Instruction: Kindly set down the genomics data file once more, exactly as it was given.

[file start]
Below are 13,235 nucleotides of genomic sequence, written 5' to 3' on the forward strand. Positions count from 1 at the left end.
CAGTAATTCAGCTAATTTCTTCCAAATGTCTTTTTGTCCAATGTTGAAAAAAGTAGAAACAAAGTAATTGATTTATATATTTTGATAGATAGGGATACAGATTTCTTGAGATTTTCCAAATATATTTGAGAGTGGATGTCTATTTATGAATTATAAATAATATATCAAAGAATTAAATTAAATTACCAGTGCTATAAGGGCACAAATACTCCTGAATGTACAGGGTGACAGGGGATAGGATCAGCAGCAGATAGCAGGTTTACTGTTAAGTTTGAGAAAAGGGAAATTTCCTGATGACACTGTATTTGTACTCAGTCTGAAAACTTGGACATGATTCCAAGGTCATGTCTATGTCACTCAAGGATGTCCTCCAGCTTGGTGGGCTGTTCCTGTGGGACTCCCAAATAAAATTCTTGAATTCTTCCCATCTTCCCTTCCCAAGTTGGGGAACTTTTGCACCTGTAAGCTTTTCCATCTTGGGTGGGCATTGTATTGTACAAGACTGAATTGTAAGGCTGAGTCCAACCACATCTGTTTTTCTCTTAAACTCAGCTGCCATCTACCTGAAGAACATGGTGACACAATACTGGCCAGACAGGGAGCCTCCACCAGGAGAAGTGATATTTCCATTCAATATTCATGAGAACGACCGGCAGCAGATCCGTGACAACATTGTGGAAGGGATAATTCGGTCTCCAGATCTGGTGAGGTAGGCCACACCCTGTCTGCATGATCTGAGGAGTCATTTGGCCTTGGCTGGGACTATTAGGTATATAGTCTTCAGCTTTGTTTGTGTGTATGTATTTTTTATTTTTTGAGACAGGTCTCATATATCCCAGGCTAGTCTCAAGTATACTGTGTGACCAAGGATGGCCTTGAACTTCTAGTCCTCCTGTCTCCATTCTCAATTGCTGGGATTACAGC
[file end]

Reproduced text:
Below are 13,235 nucleotides of genomic sequence, written 5' to 3' on the forward strand. Positions count from 1 at the left end.
CAGTAATTCAGCTAATTTCTTCCAAATGTCTTTTTGTCCAATGTTGAAAAAAGTAGAAACAAAGTAATTGATTTATATATTTTGATAGATAGGGATACAGATTTCTTGAGATTTTCCAAATATATTTGAGAGTGGATGTCTATTTATGAATTATAAATAATATATCAAAGAATTAAATTAAATTACCAGTGCTATAAGGGCACAAATACTCCTGAATGTACAGGGTGACAGGGGATAGGATCAGCAGCAGATAGCAGGTTTACTGTTAAGTTTGAGAAAAGGGAAATTTCCTGATGACACTGTATTTGTACTCAGTCTGAAAACTTGGACATGATTCCAAGGTCATGTCTATGTCACTCAAGGATGTCCTCCAGCTTGGTGGGCTGTTCCTGTGGGACTCCCAAATAAAATTCTTGAATTCTTCCCATCTTCCCTTCCCAAGTTGGGGAACTTTTGCACCTGTAAGCTTTTCCATCTTGGGTGGGCATTGTATTGTACAAGACTGAATTGTAAGGCTGAGTCCAACCACATCTGTTTTTCTCTTAAACTCAGCTGCCATCTACCTGAAGAACATGGTGACACAATACTGGCCAGACAGGGAGCCTCCACCAGGAGAAGTGATATTTCCATTCAATATTCATGAGAACGACCGGCAGCAGATCCGTGACAACATTGTGGAAGGGATAATTCGGTCTCCAGATCTGGTGAGGTAGGCCACACCCTGTCTGCATGATCTGAGGAGTCATTTGGCCTTGGCTGGGACTATTAGGTATATAGTCTTCAGCTTTGTTTGTGTGTATGTATTTTTTATTTTTTGAGACAGGTCTCATATATCCCAGGCTAGTCTCAAGTATACTGTGTGACCAAGGATGGCCTTGAACTTCTAGTCCTCCTGTCTCCATTCTCAATTGCTGGGATTACAGC